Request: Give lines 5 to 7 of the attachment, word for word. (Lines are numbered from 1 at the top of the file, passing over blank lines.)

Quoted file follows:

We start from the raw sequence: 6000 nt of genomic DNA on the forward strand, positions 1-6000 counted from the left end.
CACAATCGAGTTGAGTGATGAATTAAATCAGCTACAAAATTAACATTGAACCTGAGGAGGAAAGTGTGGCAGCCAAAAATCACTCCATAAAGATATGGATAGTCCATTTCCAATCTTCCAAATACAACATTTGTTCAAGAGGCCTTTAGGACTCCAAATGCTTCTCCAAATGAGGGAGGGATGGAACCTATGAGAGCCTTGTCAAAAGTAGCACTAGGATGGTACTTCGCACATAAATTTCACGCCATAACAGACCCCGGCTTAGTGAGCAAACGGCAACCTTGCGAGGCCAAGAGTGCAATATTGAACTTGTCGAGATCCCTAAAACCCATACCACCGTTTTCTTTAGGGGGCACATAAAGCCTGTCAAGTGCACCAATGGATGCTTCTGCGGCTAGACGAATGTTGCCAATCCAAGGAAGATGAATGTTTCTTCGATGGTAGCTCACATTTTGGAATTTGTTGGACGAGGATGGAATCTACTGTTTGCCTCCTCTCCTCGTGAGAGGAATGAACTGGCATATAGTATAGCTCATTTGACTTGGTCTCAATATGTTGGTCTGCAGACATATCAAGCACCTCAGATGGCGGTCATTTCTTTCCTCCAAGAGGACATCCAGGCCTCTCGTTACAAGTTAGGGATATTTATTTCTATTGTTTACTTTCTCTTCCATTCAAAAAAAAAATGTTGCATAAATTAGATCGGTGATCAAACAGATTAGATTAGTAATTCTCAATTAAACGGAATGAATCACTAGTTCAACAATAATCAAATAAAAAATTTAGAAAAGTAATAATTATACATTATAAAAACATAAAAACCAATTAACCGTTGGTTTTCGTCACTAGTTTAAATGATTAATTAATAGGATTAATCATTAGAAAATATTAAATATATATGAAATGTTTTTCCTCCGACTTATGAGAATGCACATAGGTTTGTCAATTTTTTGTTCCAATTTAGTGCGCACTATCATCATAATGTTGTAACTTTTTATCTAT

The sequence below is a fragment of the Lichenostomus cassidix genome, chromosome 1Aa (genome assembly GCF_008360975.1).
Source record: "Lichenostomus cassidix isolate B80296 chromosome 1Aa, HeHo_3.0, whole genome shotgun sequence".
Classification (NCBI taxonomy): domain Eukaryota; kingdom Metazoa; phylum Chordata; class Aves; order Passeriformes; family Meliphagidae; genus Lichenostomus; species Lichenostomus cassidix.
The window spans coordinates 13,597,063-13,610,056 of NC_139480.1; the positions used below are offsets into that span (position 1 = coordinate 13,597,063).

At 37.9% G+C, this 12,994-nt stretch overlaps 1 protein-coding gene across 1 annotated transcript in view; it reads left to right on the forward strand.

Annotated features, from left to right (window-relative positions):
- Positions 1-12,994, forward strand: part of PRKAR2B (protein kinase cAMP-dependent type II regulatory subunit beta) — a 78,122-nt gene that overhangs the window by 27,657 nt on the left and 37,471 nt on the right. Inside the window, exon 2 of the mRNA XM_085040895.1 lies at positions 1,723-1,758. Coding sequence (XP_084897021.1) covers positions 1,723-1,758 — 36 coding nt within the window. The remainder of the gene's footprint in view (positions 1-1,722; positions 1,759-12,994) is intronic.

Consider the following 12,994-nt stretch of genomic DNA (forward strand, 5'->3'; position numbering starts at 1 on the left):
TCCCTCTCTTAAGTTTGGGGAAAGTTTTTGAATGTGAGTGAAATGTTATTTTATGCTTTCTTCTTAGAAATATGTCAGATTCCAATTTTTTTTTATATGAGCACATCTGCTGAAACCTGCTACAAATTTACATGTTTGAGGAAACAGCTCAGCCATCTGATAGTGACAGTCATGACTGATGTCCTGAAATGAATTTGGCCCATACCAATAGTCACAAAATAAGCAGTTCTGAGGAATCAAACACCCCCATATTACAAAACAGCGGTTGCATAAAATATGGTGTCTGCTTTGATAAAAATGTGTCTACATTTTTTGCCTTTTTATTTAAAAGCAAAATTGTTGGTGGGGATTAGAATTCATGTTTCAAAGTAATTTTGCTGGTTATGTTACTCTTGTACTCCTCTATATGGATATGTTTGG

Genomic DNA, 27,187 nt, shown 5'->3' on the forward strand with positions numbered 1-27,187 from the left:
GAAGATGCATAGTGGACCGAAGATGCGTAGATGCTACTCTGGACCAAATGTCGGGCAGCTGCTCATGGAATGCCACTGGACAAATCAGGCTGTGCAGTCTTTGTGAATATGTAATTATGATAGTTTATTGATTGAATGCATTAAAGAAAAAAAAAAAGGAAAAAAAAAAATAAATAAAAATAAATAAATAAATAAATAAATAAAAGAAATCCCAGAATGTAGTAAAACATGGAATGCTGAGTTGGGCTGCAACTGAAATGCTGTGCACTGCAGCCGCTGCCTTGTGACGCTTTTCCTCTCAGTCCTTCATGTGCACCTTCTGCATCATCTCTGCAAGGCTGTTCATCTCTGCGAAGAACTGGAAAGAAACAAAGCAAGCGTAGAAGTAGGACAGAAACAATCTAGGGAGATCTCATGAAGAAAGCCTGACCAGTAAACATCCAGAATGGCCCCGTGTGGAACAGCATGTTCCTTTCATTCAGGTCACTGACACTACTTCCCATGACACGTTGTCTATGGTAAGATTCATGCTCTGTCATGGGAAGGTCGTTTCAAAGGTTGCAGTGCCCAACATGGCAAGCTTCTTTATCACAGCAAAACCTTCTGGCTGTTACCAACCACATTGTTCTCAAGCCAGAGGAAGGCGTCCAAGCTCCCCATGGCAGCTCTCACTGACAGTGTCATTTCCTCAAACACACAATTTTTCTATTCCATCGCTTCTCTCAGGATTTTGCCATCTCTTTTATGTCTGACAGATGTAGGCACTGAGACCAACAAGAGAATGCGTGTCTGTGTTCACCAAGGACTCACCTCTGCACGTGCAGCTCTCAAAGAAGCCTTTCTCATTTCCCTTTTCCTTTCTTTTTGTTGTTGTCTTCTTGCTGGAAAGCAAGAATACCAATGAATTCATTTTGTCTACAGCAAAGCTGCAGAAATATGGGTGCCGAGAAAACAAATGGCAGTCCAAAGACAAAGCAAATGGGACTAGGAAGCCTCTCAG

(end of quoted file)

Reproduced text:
Classification (NCBI taxonomy): domain Eukaryota; kingdom Metazoa; phylum Chordata; class Aves; order Passeriformes; family Meliphagidae; genus Lichenostomus; species Lichenostomus cassidix.
The window spans coordinates 13,597,063-13,610,056 of NC_139480.1; the positions used below are offsets into that span (position 1 = coordinate 13,597,063).

At 37.9% G+C, this 12,994-nt stretch overlaps 1 protein-coding gene across 1 annotated transcript in view; it reads left to right on the forward strand.